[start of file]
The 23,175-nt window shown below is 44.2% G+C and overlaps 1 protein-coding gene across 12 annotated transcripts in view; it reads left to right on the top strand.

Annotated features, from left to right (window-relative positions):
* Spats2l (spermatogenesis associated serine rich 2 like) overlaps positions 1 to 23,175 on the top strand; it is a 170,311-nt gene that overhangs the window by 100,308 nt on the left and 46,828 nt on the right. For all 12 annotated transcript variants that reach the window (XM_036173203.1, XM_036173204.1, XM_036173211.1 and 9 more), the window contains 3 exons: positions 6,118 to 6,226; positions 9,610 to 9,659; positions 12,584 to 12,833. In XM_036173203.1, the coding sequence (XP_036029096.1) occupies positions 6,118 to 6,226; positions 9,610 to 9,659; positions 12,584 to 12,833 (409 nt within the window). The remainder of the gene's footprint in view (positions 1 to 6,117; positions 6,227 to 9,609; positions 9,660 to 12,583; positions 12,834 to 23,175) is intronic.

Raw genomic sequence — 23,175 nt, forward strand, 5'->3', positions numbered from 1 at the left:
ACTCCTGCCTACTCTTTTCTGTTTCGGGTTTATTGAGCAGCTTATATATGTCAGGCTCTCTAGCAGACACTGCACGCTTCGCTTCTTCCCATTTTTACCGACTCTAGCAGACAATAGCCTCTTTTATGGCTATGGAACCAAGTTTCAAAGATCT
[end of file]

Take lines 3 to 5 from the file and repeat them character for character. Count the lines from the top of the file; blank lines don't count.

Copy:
* Spats2l (spermatogenesis associated serine rich 2 like) overlaps positions 1 to 23,175 on the top strand; it is a 170,311-nt gene that overhangs the window by 100,308 nt on the left and 46,828 nt on the right. For all 12 annotated transcript variants that reach the window (XM_036173203.1, XM_036173204.1, XM_036173211.1 and 9 more), the window contains 3 exons: positions 6,118 to 6,226; positions 9,610 to 9,659; positions 12,584 to 12,833. In XM_036173203.1, the coding sequence (XP_036029096.1) occupies positions 6,118 to 6,226; positions 9,610 to 9,659; positions 12,584 to 12,833 (409 nt within the window). The remainder of the gene's footprint in view (positions 1 to 6,117; positions 6,227 to 9,609; positions 9,660 to 12,583; positions 12,834 to 23,175) is intronic.

Raw genomic sequence — 23,175 nt, forward strand, 5'->3', positions numbered from 1 at the left:
ACTCCTGCCTACTCTTTTCTGTTTCGGGTTTATTGAGCAGCTTATATATGTCAGGCTCTCTAGCAGACACTGCACGCTTCGCTTCTTCCCATTTTTACCGACTCTAGCAGACAATAGCCTCTTTTATGGCTATGGAACCAAGTTTCAAAGATCT